Section IV - Obituaries


Walter Morgan, Captain, USN(Ret), 96, Deputy Director DIA Attach' System, died of vascular dementia 26 July 2017 in Washington, DC. Morgan became a naval intelligence liaison to the Joint Chiefs of Staff and deputy director of the attaché system in the Defense Intelligence Agency before retiring in 1976. Capt. Morgan was born in Okemah, OK and moved to the Washington area in 1956. During his 34-year Navy career, he trained in Russian and Japanese and served as assistant naval attaché at the US embassy in Tokyo from 1959 to 1962. He was a photographer and volunteer for the National Capital Daylily Club and Rock Spring Garden Club in Arlington.

Stanislav Petrov.  Early on the morning of Sept. 26, 1983, Stanislav Petrov helped prevent the outbreak of nuclear war.

A 44-year-old lieutenant colonel in the Soviet Air Defense Forces, he was a few hours into his shift as the duty officer at Serpukhov-15, the secret command center outside Moscow where the Soviet military monitored its early-warning satellites over the United States, when alarms went off.

Computers warned that five Minuteman intercontinental ballistic missiles had been launched from an American base.

"For 15 seconds, we were in a state of shock," he later recalled. "We needed to understand, 'What's next?"  [Read More:  Chan/nytimes/18Sep2017]

Section V - Events


28 - 29 September 2017 - Tysons Corner, VA - AFIO's 2017 National Intelligence Symposium

"Succeeding in the Open―The Future of GEOINT" at the National Geospatial-Intelligence Agency and "Active Measures―A Global Threat" at the Doubletree-Hilton are the themes for the AFIO-NGA 2017 National Intelligence Symposium being held at NGA and DoubleTree-Hilton, Tysons Corner, VA

Banquet Space Remains. Join many other members and special guests, including students, already registered for... AFIO-NGA's 2017 National Intelligence Symposium.
Day one and two are filled - registration closed. Banquet registration (Friday evening) is still open with few remaining seats.
Champagne Reception and "Spies in Black Ties" banquet. Banquet featuring keynote presentation by former CIA Deputy Director for Operations David Cohen.
Friday evening, 29 September 2017, Hotel: DoubleTree-Hilton, Tysons Corner, VA.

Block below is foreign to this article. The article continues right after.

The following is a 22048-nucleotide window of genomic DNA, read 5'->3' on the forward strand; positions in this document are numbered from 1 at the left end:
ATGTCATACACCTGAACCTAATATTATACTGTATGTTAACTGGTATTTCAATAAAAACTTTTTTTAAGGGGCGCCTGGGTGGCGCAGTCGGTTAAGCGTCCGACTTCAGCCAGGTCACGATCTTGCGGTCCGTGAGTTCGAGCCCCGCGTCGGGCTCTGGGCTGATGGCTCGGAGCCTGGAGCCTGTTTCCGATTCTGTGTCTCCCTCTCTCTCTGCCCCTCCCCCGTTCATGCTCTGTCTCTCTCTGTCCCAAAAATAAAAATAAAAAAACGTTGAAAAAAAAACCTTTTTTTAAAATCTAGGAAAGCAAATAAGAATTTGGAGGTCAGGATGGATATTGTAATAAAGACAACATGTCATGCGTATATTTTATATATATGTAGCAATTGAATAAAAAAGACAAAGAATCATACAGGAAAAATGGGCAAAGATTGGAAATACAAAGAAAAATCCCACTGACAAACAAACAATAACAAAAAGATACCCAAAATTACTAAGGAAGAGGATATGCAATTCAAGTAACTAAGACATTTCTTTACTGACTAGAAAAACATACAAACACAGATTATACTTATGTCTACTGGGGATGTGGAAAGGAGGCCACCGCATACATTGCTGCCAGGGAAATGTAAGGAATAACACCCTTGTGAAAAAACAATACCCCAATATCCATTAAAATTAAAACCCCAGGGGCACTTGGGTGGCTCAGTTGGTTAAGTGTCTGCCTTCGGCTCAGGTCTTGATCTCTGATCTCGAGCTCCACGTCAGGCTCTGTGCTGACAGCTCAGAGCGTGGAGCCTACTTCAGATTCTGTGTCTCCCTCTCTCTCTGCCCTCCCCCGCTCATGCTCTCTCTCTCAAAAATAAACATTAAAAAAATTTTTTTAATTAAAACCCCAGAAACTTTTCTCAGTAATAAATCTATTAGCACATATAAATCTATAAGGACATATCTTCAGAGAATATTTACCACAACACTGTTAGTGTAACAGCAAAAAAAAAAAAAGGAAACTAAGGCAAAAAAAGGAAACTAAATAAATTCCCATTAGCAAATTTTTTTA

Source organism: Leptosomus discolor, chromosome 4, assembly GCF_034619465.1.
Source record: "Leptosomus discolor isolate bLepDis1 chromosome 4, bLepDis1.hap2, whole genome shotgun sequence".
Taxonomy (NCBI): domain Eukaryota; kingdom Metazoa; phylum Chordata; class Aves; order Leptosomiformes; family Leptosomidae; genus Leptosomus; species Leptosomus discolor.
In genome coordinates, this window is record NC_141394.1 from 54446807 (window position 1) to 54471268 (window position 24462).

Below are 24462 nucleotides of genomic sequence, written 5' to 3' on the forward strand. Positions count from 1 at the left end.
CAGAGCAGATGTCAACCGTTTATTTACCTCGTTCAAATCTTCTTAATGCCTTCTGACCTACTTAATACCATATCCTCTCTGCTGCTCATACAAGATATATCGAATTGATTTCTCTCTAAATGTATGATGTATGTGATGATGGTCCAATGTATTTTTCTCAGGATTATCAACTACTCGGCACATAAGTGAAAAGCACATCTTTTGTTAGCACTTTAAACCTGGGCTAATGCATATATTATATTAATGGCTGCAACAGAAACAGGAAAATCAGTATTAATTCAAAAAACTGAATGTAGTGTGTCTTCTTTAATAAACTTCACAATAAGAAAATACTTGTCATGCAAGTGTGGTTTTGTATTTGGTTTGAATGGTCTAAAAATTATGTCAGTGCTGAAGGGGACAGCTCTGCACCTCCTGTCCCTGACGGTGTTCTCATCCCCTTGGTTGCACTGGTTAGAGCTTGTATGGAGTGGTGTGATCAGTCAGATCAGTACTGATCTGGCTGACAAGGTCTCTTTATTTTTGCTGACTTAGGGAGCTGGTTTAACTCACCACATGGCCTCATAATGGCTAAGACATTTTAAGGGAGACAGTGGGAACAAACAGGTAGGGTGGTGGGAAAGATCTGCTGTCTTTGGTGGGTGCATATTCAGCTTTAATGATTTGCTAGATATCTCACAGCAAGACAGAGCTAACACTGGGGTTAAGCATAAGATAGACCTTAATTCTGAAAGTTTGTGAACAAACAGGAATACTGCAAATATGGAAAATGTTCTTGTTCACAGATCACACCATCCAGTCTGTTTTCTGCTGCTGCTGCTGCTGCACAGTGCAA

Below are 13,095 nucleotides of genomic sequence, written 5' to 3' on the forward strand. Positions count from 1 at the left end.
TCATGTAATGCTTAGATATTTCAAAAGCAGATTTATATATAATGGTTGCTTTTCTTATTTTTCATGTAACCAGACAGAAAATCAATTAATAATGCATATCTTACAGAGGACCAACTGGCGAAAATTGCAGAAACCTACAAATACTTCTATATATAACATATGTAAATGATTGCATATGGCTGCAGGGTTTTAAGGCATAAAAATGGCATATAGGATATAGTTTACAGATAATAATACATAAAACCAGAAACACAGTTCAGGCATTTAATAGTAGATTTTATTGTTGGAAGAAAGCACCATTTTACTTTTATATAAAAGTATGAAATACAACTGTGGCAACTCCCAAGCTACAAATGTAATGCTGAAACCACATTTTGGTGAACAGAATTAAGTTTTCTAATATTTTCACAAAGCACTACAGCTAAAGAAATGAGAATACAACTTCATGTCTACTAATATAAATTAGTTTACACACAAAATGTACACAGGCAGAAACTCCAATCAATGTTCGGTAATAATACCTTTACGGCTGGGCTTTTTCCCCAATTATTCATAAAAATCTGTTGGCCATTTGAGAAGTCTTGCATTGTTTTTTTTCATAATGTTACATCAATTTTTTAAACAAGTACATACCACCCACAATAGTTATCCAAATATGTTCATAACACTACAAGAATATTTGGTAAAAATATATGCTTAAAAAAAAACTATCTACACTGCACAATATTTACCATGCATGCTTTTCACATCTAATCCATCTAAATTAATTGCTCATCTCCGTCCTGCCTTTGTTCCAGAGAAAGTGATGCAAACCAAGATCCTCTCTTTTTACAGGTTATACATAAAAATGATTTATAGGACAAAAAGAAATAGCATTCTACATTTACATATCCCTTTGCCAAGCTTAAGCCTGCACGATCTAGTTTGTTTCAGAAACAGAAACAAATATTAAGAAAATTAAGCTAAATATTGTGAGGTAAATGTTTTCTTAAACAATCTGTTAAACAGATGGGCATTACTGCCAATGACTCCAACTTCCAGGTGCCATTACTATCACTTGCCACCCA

Register for Symposium Banquet securely ONLINE now
to ensure a place.

Tuesday, 10 October 2017, noon - MacDill AFB - The Florida Suncoast AFIO Chapter hosts Col Wayne Whitten, USMC(R) on "Without A Warning" on the Shootdown of a U2 spyplane during the Cuban Missile Crisis.

We have an exciting program as we welcome Colonel Wayne Whitten, USMC (ret), author of a new book, Without a Warning, that tells the story of the avoidable shootdown of a U2 spyplane during the Cuban Missile Crisis. After 55 years of silence on the subject, the book reveals the details of how Air Force Major Rudolph Anderson, Jr., became the only casualty of the Crisis. Colonel Whitten is a combat-experienced flight officer and electronic warfare officer with subsequent experience in operations, requirements, systems acquisition, tactical intelligence and mission planning systems.
LOCATION: MacDill AFB Surf's Edge Club, 7315 Bayshore Blvd, MacDill AFB, FL 33621.
TO ATTEND: Email chapter secretary no later than noon on Tuesday, October 3. Attendees require base access with military ID or by special arrangement using driver's license identification for a background check. Colonel Whitten will be personally inscribing copies of his book, available for $20 at the meeting. Please also let the Chapter secretary know if you wish to reserve a copy of the book.

12 October 2017 (Thursday), 11:30 am - San Francisco, CA - The AFIO San Francisco Chapter hosts Brad Roberts on "The Case for US Nuclear Weapons in the 21st Century."

Brad Roberts, Director of the Center for Global Security Research at Lawrence Livermore National Laboratory discusses the "Case for US Nuclear Weapons in the 21st Century" at this October meeting of the AFIO "Andre LeGallo" San Francisco Chapter. Drawing on his recent publication with Stanford University Press, The Case for US Nuclear Weapons in the 21st Century, Dr. Roberts will discuss the lessons-learned from the efforts of the Obama administration and its predecessors, to create conditions that would allow us to move further away from nuclear deterrence. Arguments counter to the conventional wisdom that the United States can and should do more to reduce both the role of nuclear weapons in its security strategies and the number of weapons in its arsenal, will be presented, as well as the reactions from the political, military, and academic communities.
WHERE: United Irish Cultural Center, 2700 45th Ave, San Francisco, CA 94116.
TIMES: 11:30AM no host cocktail; meeting and luncheon at noon.
RSVP: Use this Eventbrite Registration link.
Reservation and pre-payment is required before 2 October 2017. The venue cannot accommodate walk-ins.